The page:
Data gathering for the 2020 Census, also known as the decennial census, looks a little different from the first census nearly 230 years ago. Since 1790, the United States has been collecting census information about the people living here – it’s even mandated in the US Constitution, Article 1, Section 2.
This year, the population of the US will primarily provide responses online, or via phone or mail in an effort to protect the thousands of Census Bureau employees and the public health during the COVID-19 global health pandemic while still collecting this essential data.
Though the methods have changed slightly over the years – the importance of participating in the Census has not. In fact, it is just as essential as ever to participate – Census data shapes US Congressional districts, federal funding for education, highways, and libraries, and many many other areas of your community for the next 10 years!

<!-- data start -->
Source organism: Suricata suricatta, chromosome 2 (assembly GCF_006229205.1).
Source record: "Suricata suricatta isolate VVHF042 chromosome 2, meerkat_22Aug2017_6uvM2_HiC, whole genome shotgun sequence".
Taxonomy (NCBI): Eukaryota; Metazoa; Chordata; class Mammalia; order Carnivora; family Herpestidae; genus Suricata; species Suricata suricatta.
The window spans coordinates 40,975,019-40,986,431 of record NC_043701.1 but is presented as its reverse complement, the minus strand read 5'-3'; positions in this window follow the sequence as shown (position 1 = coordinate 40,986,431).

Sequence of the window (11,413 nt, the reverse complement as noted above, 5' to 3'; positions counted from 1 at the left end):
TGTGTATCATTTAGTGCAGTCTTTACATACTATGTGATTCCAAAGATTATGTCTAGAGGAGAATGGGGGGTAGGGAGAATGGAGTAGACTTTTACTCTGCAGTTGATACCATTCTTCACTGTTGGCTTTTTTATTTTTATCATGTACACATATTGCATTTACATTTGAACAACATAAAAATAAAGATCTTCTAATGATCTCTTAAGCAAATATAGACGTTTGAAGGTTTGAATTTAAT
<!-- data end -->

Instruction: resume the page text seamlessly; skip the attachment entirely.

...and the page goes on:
Eventually the anonymized data will become part of the Library of Congress’ permanent collections through our webarchives, our depository library collection, and through the hundreds of thousands of books, journal and newspaper articles, reports, studies, and other items that are written and researched using Census data. And will be used for decades to come.
The Serial & Government Publications Division is home to the Library’s government documents collections, including US Census Bureau publications. Have questions about the Census? Get in touch with us through our Ask-a-Librarian Service – or through chat Monday-Friday from 12-4pm!
Here’s a look at a few more Census related items from the Library’s collections:More Resources:
- United States Census Bureau
- Inside Adams blog: How the U.S. Census Drove Computing Technology
- Inside Adams blog: The US Census – A Business Librarian’s Perspective
- Inside Adams blog: The Sesquicentennial: 8th Census of 1860
- Library of Congress Research Guide: Finding Government Documents
- Library of Congress Research Guide: Doing Industry Research: Census Bureau
- Business & Economics Research Advisor: Census Search Strategies